Is Bayern’s dominance good for the Bundesliga?
Published: 25.06.13 / Written by: David Gold
Bayern Munich’s arrival as the new team to beat on the European stage is welcome news for anyone sick of Barcelona.
Although it would be hard to get bored of watching Barcelona. Even when they’re beating your team with their tiki taka football, it’s still enjoyable to watch – that’s the beauty of Barcelona.
Nonetheless Bayern freshen things up with their rise to the top of Europe’s power rankings. But back home in Germany, they were sick of Bayern’s dominance long ago. They wanted Borussia Dortmund to win – as did most neutrals – in the Champions League final. But it wasn’t just because of how loveable Jurgen Klopp is. No one likes Bayern much – they are the Manchester United of Germany, only without any real competition.
Sure, Borussia Dortmund have still won two of the last three German titles. But then again, they finished 25 points behind last season as Bayern finally got the better of them. And now Bayern are busy dismantling Dortmund’s side. Mario Gotze has already gone – and though Dortmund have told Robert Lewandowski that he can’t follow him to the Allianz Arena, they may just be delaying the inevitable until next year when the Polish forward’s contract ends.
It would be a huge shame, not just for Dortmund, but for German football in general. Bayern appear to be dominating and threatening to do so for years to come. If you haven’t heard, they’ve hired Pep Guardiola for next season. They have a relatively new stadium still, can spend £100 million a year on player transfers and still not work up any debt. Unlike the other big teams of European football – from United and Barcelona to Real Madrid and Arsenal among others – Bayern have no debt. They haven’t failed to turn a profit for almost 20 years.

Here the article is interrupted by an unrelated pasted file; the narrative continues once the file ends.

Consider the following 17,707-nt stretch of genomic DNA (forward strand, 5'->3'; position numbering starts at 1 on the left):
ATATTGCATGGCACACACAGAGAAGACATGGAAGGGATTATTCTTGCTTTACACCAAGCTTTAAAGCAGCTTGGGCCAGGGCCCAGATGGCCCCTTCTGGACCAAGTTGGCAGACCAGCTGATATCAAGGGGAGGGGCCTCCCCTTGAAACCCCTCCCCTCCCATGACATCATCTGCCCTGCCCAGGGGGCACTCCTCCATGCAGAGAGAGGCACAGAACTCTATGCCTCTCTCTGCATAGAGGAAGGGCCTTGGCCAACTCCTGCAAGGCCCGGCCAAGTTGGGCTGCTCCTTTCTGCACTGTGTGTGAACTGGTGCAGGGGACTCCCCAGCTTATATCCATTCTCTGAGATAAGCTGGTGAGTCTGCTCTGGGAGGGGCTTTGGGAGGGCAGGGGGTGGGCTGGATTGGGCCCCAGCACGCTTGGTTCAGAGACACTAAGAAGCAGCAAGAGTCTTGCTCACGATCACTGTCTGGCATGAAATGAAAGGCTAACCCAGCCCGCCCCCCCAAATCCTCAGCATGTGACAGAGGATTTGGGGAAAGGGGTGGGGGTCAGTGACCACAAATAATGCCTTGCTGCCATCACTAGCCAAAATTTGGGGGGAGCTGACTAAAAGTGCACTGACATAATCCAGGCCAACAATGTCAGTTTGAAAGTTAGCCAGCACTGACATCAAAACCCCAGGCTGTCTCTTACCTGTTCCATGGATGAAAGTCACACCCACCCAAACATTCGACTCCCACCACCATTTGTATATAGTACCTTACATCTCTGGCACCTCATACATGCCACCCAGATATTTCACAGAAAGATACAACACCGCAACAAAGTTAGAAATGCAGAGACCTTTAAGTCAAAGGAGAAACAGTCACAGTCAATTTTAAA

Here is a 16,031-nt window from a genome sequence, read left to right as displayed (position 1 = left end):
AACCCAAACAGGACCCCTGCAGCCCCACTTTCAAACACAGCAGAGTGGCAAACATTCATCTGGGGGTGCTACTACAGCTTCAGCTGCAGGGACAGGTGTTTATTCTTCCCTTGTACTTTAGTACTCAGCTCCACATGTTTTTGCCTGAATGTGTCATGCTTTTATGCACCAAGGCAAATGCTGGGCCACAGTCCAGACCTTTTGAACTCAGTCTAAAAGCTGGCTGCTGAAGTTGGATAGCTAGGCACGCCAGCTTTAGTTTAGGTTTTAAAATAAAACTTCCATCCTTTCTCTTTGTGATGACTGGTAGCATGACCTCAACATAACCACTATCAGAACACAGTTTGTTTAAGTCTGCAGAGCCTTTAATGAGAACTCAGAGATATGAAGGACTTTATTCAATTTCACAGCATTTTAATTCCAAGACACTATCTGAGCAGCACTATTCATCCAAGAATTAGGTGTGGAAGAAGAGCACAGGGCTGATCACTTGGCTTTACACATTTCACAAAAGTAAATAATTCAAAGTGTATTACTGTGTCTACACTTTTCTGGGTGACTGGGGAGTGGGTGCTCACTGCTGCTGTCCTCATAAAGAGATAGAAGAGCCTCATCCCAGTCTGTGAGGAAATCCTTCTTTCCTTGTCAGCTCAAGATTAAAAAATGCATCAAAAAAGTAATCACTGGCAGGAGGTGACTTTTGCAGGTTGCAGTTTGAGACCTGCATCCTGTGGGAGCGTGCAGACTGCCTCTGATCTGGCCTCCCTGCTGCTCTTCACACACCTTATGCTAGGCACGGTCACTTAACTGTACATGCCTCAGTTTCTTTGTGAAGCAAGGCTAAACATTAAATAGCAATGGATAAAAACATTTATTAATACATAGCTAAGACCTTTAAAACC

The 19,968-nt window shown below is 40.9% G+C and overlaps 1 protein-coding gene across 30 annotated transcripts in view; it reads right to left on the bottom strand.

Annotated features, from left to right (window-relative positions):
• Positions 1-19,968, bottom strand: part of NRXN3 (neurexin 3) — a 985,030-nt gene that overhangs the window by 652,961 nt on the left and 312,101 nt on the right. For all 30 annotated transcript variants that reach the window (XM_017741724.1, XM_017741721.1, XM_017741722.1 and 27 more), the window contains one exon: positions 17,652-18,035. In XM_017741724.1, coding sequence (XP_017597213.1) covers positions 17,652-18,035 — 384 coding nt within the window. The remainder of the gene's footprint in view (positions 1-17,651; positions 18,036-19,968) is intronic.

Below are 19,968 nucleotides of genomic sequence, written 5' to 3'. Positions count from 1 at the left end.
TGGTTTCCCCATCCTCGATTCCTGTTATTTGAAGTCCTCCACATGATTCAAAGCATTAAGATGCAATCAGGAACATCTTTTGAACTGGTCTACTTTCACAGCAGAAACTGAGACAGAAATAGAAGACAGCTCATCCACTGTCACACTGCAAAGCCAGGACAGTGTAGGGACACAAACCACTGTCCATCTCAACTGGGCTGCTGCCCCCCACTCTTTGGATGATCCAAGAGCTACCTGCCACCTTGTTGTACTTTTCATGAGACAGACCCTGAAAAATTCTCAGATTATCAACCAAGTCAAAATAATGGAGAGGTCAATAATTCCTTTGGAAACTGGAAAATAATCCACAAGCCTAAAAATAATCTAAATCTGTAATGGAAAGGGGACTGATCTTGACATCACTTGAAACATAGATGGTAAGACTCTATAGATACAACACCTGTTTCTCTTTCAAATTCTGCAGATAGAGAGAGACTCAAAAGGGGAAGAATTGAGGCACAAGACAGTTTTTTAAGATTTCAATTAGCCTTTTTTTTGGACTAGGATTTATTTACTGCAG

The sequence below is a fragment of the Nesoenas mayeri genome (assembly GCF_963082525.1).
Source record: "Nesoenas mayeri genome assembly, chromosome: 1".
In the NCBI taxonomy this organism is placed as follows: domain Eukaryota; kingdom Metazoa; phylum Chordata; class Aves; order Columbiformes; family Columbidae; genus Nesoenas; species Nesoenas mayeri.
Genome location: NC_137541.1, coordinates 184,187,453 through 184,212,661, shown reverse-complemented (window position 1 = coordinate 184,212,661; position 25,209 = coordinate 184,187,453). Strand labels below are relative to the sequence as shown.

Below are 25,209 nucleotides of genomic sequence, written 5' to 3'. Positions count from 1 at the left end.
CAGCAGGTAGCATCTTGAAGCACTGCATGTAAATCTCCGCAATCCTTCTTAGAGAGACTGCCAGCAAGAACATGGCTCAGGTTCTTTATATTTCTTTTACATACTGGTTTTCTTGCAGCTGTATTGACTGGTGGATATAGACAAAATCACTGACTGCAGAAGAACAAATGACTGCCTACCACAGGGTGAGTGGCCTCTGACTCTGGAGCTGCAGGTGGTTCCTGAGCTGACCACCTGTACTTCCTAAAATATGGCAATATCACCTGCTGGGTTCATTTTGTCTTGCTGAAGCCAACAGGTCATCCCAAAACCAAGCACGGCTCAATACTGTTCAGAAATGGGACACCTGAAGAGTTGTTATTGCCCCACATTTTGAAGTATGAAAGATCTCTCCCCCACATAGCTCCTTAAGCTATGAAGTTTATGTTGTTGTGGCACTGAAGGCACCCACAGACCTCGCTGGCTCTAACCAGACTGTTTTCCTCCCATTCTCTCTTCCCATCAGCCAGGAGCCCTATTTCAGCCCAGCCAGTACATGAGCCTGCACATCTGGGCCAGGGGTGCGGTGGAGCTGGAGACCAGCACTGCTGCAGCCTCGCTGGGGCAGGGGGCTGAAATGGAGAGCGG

What’s more, German football already distributes television money equally, unlike in Spain, and there is a 50+1 rule preventing a billionaire taking over and challenging them, as Chelsea and Manchester City have been able to do in England. Unlike most Italian sides they have a modern stadium that they own, and unlike Manchester United, they aren’t being squeezed by a leveraged takeover draining their profits.
So what is there to stop Bayern? Not much, it would seem. But it is not good for German football for there to be this current lack of competition in the Bundesliga. They need more competition, otherwise the league will be less attractive to neutrals. Uli Hoeness, Bayern’s general manager, has already bemoaned how uncompetitive the league was this season. Bayern won four games 6-1, two 5-0 and another one 9-2, against Hamburg, let alone their 7-0 two leg thrashing of Barcelona.
Their hegemony is more entrenched than that of any other major team in one of Europe’s top leagues. Even in France Paris St Germain are threatened by the Russian billionaire backed Monaco. For all that German football is rightly praised, they must work out a way to make the league more competitive if they are to continue their progress.